Thursday, January 23, 2014

Going open source at work: How to convince your boss

Inline image 1

Open source is more prominent than ever – especially in the enterprise level. It's creeping onto desktops, serving up web sites, managing content, and even hosting the largest web site on the planet (Facebook). Many administrators want to bring open source into their workplaces, but are finding that those who sign the checks are often unwilling to make a move on software they have deemed unworthy and unproven. You know they are wrong, but you've yet to convince them so.

If you've been trying to persuade your boss, but you haven't made much progress, don't give up just yet. Persuasion is an art, and in order to craft strong arguments, you have to be armed with the right points. While not all of these will apply to every situation, you should be able to build up a solid case that will surely help sway the powers that be into seeing the benefits of employing open source software.

Flexibility – For every proprietary task, open source software can achieve that same goal in a number of different ways. When using open source, unlike the Apple or Microsoft way, you can do what you need to do in exactly the method you need. Most will assume this is because you have open access to the source code and can re-code as needed. Open source offers plenty of flexibility well beyond the code. Think of your task as a puzzle. Although Apple and Microsoft might have the exact puzzle pieces necessary to get the job done, open source offers a sort of flexible puzzle piece that can fit into that open spot in any way – as if the puzzle piece itself can be re-configured to perfectly match the hole you need filled. Between all the various pieces offered by open source, you can get the job done in multiple ways. That is true flexibility.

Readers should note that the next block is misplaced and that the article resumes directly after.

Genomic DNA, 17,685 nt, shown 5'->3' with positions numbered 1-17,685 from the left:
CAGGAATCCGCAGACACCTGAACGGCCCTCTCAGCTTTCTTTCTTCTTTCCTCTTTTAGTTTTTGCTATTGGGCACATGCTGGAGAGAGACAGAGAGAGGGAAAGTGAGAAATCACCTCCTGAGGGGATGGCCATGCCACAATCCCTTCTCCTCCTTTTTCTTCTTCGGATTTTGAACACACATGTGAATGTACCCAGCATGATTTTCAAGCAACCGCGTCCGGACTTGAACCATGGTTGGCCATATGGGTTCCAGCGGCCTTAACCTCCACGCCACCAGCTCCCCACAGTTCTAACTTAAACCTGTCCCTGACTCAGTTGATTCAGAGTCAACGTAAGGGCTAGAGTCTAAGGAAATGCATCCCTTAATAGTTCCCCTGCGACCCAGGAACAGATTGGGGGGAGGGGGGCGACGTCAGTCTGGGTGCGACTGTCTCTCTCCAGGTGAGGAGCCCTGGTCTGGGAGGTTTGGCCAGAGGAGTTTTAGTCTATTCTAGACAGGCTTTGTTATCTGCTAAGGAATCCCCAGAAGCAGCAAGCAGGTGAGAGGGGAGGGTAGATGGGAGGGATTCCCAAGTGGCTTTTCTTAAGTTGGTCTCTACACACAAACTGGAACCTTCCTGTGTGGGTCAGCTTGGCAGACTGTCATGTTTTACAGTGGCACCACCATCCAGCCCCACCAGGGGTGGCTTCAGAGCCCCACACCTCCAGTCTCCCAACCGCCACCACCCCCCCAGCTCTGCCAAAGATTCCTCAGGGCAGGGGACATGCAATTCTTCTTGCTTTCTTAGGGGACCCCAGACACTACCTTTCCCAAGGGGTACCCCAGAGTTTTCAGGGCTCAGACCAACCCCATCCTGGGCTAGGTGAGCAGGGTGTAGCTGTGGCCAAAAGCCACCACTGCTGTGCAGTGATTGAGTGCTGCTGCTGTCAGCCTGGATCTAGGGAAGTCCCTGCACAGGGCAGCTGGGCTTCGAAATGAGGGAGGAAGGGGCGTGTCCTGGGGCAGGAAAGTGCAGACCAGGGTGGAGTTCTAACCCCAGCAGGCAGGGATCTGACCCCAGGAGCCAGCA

Control – Similar to the flexibility offered by open source, when you deploy open source, you get complete control over how it's used, when it's used, how often it's used and so much more. With a lot of proprietary software, there are strict rules with how something is put in place and the job it does – this is both with the structure of the software as well as the license. For anyone who wants to be able to exert full control over the software used in their business, open source is the ideal solution. With open source, you are not beholden to a license or a company that dictates how the software is implemented. It's yours; use it as needed.

Read more: Pluralsight blog